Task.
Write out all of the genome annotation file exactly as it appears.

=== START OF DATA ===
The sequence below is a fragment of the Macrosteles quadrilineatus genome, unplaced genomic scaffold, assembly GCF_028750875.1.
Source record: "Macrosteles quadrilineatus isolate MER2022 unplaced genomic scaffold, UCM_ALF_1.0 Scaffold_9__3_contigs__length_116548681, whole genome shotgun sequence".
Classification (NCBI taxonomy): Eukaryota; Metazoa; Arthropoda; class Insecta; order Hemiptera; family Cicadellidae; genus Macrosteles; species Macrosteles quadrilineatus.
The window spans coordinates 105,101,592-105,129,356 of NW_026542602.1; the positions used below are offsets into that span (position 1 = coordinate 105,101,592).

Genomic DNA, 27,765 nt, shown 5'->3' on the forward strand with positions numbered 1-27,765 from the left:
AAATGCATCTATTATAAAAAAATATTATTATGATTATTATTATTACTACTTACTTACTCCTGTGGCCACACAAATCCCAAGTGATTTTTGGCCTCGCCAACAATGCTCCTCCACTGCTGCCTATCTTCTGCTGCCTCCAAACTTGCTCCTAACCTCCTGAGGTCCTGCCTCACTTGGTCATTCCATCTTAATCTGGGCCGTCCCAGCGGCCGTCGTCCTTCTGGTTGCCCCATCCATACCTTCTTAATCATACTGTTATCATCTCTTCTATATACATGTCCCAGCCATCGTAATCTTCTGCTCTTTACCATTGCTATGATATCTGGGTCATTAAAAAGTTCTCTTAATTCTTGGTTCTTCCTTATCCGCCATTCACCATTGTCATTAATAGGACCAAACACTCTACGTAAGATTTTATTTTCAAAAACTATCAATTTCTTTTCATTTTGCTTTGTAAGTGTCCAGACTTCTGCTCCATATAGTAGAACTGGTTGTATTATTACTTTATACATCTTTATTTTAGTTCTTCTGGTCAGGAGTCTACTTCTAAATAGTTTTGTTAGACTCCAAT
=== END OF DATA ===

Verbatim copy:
The sequence below is a fragment of the Macrosteles quadrilineatus genome, unplaced genomic scaffold, assembly GCF_028750875.1.
Source record: "Macrosteles quadrilineatus isolate MER2022 unplaced genomic scaffold, UCM_ALF_1.0 Scaffold_9__3_contigs__length_116548681, whole genome shotgun sequence".
Classification (NCBI taxonomy): Eukaryota; Metazoa; Arthropoda; class Insecta; order Hemiptera; family Cicadellidae; genus Macrosteles; species Macrosteles quadrilineatus.
The window spans coordinates 105,101,592-105,129,356 of NW_026542602.1; the positions used below are offsets into that span (position 1 = coordinate 105,101,592).

Genomic DNA, 27,765 nt, shown 5'->3' on the forward strand with positions numbered 1-27,765 from the left:
AAATGCATCTATTATAAAAAAATATTATTATGATTATTATTATTACTACTTACTTACTCCTGTGGCCACACAAATCCCAAGTGATTTTTGGCCTCGCCAACAATGCTCCTCCACTGCTGCCTATCTTCTGCTGCCTCCAAACTTGCTCCTAACCTCCTGAGGTCCTGCCTCACTTGGTCATTCCATCTTAATCTGGGCCGTCCCAGCGGCCGTCGTCCTTCTGGTTGCCCCATCCATACCTTCTTAATCATACTGTTATCATCTCTTCTATATACATGTCCCAGCCATCGTAATCTTCTGCTCTTTACCATTGCTATGATATCTGGGTCATTAAAAAGTTCTCTTAATTCTTGGTTCTTCCTTATCCGCCATTCACCATTGTCATTAATAGGACCAAACACTCTACGTAAGATTTTATTTTCAAAAACTATCAATTTCTTTTCATTTTGCTTTGTAAGTGTCCAGACTTCTGCTCCATATAGTAGAACTGGTTGTATTATTACTTTATACATCTTTATTTTAGTTCTTCTGGTCAGGAGTCTACTTCTAAATAGTTTTGTTAGACTCCAAT